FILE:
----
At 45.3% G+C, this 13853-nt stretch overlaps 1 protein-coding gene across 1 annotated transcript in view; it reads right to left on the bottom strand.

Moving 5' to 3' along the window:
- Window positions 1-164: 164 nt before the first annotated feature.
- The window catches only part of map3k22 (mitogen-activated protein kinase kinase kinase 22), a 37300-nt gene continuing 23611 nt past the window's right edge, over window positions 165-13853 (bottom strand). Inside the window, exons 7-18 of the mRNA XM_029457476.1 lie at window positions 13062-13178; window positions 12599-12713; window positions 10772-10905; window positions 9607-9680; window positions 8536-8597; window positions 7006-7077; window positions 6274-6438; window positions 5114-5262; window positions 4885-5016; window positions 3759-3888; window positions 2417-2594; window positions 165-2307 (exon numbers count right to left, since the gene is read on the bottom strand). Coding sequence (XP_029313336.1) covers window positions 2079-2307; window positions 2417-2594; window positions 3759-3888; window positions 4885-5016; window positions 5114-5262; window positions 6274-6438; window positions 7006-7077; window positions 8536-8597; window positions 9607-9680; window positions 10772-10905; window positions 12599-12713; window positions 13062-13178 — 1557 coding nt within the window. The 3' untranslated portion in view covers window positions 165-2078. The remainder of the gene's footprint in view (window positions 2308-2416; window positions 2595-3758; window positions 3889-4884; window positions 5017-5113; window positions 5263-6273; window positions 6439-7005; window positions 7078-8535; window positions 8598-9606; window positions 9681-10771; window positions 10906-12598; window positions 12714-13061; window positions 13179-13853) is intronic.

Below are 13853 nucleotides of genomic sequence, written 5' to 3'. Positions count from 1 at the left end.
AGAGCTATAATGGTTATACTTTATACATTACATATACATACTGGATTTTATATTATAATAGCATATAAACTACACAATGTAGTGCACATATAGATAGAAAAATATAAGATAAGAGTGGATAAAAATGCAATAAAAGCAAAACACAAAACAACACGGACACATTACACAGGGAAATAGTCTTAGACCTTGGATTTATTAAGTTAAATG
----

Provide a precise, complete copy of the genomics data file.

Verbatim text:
At 45.3% G+C, this 13853-nt stretch overlaps 1 protein-coding gene across 1 annotated transcript in view; it reads right to left on the bottom strand.

Moving 5' to 3' along the window:
- Window positions 1-164: 164 nt before the first annotated feature.
- The window catches only part of map3k22 (mitogen-activated protein kinase kinase kinase 22), a 37300-nt gene continuing 23611 nt past the window's right edge, over window positions 165-13853 (bottom strand). Inside the window, exons 7-18 of the mRNA XM_029457476.1 lie at window positions 13062-13178; window positions 12599-12713; window positions 10772-10905; window positions 9607-9680; window positions 8536-8597; window positions 7006-7077; window positions 6274-6438; window positions 5114-5262; window positions 4885-5016; window positions 3759-3888; window positions 2417-2594; window positions 165-2307 (exon numbers count right to left, since the gene is read on the bottom strand). Coding sequence (XP_029313336.1) covers window positions 2079-2307; window positions 2417-2594; window positions 3759-3888; window positions 4885-5016; window positions 5114-5262; window positions 6274-6438; window positions 7006-7077; window positions 8536-8597; window positions 9607-9680; window positions 10772-10905; window positions 12599-12713; window positions 13062-13178 — 1557 coding nt within the window. The 3' untranslated portion in view covers window positions 165-2078. The remainder of the gene's footprint in view (window positions 2308-2416; window positions 2595-3758; window positions 3889-4884; window positions 5017-5113; window positions 5263-6273; window positions 6439-7005; window positions 7078-8535; window positions 8598-9606; window positions 9681-10771; window positions 10906-12598; window positions 12714-13061; window positions 13179-13853) is intronic.

Below are 13853 nucleotides of genomic sequence, written 5' to 3'. Positions count from 1 at the left end.
AGAGCTATAATGGTTATACTTTATACATTACATATACATACTGGATTTTATATTATAATAGCATATAAACTACACAATGTAGTGCACATATAGATAGAAAAATATAAGATAAGAGTGGATAAAAATGCAATAAAAGCAAAACACAAAACAACACGGACACATTACACAGGGAAATAGTCTTAGACCTTGGATTTATTAAGTTAAATG